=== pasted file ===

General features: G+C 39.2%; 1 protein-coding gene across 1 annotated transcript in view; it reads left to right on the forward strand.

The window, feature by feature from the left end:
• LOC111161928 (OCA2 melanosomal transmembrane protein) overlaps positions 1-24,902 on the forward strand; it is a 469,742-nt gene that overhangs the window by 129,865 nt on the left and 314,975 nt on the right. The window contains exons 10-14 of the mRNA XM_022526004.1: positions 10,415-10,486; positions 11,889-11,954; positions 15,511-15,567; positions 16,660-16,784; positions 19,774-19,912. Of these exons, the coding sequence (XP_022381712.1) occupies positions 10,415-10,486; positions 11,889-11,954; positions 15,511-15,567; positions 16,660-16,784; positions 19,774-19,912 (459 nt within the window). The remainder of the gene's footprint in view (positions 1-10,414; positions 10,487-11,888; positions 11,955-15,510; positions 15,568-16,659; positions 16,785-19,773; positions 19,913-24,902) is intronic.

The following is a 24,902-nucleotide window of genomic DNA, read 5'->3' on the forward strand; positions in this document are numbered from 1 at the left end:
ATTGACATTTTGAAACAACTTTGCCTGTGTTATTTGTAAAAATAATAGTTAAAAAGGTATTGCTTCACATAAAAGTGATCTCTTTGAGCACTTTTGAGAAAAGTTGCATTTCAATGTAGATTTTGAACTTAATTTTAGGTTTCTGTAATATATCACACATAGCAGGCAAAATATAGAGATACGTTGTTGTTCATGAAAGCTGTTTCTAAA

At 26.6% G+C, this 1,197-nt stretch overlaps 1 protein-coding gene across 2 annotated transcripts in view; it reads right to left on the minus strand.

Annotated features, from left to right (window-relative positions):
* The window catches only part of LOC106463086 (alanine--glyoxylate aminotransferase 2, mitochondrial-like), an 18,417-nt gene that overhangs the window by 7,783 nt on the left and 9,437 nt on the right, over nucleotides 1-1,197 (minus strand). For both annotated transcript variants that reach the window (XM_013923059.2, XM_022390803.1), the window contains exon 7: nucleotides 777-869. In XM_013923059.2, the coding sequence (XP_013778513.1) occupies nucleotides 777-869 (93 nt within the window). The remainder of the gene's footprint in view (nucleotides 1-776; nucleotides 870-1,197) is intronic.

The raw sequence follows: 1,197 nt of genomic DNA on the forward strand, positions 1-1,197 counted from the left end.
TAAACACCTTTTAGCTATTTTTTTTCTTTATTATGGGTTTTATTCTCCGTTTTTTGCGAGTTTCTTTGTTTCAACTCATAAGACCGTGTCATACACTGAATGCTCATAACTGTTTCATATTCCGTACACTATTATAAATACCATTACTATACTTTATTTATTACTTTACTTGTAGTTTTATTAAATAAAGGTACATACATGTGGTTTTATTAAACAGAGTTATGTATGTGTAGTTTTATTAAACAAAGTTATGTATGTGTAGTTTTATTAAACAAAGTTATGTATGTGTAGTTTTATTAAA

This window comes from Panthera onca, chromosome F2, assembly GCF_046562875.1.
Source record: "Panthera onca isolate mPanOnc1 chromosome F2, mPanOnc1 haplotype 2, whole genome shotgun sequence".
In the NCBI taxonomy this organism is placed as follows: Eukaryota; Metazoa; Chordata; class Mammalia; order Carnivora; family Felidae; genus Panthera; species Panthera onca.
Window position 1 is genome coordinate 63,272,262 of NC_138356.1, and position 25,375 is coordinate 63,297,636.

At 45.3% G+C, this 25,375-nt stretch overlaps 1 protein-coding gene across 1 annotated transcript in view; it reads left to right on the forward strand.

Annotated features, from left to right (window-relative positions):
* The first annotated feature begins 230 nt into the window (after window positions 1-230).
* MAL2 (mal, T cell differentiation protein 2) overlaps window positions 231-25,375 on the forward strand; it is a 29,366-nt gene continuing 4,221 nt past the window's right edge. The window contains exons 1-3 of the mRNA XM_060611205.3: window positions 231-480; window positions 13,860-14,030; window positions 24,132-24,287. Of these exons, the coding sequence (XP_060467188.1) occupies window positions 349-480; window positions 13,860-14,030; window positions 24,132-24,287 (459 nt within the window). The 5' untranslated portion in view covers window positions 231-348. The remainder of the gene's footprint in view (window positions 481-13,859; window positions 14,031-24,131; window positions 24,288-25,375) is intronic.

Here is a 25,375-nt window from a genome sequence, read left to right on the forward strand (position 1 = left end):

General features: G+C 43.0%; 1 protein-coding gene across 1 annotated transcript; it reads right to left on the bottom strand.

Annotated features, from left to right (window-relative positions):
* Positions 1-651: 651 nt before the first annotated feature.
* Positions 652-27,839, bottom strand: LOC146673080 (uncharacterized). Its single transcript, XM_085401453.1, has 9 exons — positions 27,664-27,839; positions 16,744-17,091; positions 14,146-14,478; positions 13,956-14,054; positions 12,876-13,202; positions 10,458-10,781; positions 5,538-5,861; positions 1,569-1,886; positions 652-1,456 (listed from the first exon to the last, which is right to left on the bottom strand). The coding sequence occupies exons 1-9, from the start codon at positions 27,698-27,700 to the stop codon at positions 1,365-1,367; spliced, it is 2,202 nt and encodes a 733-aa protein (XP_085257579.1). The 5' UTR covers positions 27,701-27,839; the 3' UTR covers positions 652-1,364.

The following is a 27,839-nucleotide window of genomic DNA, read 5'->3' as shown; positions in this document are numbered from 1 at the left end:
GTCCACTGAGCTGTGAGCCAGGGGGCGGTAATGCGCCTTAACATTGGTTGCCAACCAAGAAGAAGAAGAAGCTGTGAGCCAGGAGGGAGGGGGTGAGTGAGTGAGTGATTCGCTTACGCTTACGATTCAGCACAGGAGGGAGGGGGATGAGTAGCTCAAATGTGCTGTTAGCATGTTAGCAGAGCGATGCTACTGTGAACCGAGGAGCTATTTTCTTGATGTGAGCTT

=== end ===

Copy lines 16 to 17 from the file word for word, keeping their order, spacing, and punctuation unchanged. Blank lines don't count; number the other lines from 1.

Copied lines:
Annotated features, from left to right (window-relative positions):
* The first annotated feature begins 230 nt into the window (after window positions 1-230).